Allison Leona Flood Lesh and Kristi Lyn Lesh were legally married in the District of Columbia in 2010. Then they moved to Texas, a state that refuses to recognize their marriage because they are both women. During the course of their marriage the Leshes decided to have a child, and Kristi was artificially inseminated. Then, sometime after their child was born, Allison and Kristi’s marriage went sour. Allison filed for a divorce last February, seeking joint custody of the child.
If these facts had played out in a state that recognizes the Constitution’s guarantee of equality for LGBT Americans, it would be a fairly routine case. The court would hear arguments on behalf of both Allison and Kristi, and would focus on the “best interest of the child” in determining custody rights. Texas, however, is not such a state, and Kristi sought to use this to her advantage in the custody proceedings. She argued that, because Texas’ constitution bans recognition of same-sex marriages, the court could not even consider Allison’s divorce petition — or her request for joint custody of the child.
Enter Judge Barbara Hanson Nellermoe, who declared Texas’ ban on marriage equality unconstitutional in an opinion handed down last Tuesday. Among other things, Judge Nellermoe explained that marriage discrimination imposes unconstitutional burdens on the children of same-sex couples — “[i]mmutable protections for the children born of same-sex marriages require the same protections as those born from other marital and intimate relationships, e.g., education, child support, hereditary rights, tax benefits.”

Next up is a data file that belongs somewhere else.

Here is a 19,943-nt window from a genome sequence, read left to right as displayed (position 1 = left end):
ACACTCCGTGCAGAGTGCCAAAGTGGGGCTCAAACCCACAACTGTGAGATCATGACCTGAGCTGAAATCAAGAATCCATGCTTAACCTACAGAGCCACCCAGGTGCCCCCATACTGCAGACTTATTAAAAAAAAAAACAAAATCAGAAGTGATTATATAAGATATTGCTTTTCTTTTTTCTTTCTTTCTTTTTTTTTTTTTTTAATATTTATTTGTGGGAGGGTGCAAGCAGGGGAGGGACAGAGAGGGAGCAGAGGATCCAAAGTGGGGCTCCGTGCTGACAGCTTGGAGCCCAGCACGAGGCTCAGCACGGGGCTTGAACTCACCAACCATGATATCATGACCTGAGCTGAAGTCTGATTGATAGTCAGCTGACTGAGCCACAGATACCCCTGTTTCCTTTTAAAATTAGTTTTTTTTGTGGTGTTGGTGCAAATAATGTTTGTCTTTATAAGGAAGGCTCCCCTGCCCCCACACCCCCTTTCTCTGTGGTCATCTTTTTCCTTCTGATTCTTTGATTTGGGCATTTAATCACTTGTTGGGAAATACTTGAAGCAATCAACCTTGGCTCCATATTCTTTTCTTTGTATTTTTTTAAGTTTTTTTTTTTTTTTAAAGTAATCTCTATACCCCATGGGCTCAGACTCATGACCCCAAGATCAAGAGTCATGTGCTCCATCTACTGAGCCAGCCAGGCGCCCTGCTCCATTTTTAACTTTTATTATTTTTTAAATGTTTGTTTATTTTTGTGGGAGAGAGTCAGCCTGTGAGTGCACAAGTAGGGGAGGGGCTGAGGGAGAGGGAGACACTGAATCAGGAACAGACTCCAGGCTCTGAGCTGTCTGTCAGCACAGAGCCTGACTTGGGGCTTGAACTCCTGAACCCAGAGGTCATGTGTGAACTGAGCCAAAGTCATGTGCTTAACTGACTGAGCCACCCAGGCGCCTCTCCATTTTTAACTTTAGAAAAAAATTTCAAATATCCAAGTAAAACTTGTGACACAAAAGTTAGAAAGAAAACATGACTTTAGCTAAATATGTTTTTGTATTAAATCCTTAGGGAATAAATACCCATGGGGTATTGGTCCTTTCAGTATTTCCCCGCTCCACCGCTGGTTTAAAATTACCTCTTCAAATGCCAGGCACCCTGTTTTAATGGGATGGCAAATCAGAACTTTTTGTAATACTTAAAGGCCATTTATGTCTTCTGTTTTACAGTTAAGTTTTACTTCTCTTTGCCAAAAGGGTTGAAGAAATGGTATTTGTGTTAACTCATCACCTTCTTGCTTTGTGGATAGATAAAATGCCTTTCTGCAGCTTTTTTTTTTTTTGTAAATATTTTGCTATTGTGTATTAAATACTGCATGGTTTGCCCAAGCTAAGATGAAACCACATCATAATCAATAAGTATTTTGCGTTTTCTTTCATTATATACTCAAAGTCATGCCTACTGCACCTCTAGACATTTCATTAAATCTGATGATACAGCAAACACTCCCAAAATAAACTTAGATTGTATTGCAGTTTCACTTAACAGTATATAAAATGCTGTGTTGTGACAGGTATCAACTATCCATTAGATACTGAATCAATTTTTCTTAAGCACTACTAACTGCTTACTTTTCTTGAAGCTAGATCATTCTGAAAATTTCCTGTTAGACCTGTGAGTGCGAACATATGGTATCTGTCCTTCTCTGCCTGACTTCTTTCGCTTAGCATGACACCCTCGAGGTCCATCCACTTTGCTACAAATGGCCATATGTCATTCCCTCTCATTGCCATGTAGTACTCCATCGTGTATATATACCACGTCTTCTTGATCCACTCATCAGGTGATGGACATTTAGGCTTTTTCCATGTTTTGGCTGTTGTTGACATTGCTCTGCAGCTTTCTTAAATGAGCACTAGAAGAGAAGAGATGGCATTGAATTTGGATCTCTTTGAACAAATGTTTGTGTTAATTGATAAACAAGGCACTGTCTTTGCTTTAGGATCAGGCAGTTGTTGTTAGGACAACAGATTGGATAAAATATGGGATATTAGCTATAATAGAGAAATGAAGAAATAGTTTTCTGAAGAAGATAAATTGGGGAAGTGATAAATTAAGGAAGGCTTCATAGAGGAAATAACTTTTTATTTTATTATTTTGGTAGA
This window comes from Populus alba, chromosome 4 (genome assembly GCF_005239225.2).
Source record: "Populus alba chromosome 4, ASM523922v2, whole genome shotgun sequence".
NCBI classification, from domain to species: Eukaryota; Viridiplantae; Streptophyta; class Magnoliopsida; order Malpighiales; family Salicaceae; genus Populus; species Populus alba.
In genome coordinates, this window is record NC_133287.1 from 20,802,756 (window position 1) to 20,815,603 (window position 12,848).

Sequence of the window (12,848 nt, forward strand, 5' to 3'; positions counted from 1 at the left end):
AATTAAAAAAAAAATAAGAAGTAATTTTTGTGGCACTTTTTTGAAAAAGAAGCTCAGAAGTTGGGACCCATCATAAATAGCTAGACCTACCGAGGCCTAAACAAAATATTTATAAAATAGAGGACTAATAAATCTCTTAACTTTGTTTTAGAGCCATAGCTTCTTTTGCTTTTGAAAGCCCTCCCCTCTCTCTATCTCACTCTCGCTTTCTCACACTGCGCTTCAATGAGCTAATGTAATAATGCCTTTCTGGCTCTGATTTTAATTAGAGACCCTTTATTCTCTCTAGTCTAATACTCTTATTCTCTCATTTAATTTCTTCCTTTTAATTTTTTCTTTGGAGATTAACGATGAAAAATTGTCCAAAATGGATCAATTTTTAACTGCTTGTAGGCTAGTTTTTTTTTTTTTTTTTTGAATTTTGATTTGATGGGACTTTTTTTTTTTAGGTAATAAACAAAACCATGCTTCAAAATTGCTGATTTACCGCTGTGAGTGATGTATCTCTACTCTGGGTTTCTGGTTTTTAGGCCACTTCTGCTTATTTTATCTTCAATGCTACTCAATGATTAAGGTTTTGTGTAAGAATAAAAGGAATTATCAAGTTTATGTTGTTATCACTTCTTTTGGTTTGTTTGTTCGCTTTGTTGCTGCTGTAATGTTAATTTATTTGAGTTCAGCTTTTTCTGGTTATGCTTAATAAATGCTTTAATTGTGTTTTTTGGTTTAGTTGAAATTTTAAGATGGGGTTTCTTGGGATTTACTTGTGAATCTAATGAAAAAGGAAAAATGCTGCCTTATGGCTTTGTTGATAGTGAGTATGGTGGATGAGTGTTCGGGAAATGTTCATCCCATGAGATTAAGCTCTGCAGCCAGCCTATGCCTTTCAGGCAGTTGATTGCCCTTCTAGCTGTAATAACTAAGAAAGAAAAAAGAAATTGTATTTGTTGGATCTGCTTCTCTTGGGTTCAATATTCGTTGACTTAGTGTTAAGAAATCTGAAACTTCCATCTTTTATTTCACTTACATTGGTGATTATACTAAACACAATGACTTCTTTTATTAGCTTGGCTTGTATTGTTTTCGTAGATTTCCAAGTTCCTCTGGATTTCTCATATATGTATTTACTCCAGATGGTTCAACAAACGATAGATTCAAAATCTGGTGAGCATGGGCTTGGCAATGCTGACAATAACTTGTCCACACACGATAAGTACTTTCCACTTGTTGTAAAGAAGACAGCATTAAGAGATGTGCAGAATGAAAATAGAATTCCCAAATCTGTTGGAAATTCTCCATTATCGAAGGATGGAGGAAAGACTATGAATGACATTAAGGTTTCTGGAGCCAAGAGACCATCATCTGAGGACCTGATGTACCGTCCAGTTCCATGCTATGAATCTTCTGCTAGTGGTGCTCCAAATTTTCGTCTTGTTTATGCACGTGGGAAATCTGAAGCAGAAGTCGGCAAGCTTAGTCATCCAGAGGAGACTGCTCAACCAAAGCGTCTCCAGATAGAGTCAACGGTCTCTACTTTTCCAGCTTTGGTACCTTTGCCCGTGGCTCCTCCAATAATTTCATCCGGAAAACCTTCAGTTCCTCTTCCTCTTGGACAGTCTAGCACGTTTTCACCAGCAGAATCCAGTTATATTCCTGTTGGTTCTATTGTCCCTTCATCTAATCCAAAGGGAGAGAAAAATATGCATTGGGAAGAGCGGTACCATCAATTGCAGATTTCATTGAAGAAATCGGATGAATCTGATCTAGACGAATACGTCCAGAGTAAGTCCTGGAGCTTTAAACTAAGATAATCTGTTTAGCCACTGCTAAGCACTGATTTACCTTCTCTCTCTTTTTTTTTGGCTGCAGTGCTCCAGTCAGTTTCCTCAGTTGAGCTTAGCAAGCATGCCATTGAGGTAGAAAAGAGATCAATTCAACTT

It is unlikely that Nellermoe’s decision will survive contact with the rest of the Texas judicial system — the Supreme Court of Texas is very conservative. An appeals court stayed Nellermore’s ruling just two days after she handed it down, at the request of Attorney General Greg Abbott (R).
Nevertheless, it is unlikely that a majority of the Supreme Court of the United States shares this viewpoint. Indeed, the key swing justice on gay rights issues, Justice Anthony Kennedy, suggested during oral arguments in a marriage equality case last year that he is particularly sympathetic to arguments that marriage discrimination harms children. “There are some 40,000 children in California . . .that live with same-sex parents,” Kennedy explained, “and they want their parents to have full recognition and full status.”
The Leshes’ case also demonstrates why the right to divorce is one of the most important rights afforded to married couples. When a married couple parts ways, legal divorce allows their disputes to be resolved by a neutral judge — rather by arguments or financial strong-arming. It also ensures, as Judge Nellermoe points out in her opinion, that custody disputes will be resolved with the child’s best interests in mind — not on the basis of the fact that some states do not believe their all married couples are deserve the equal protection of the law.
(HT: Josh Blackman)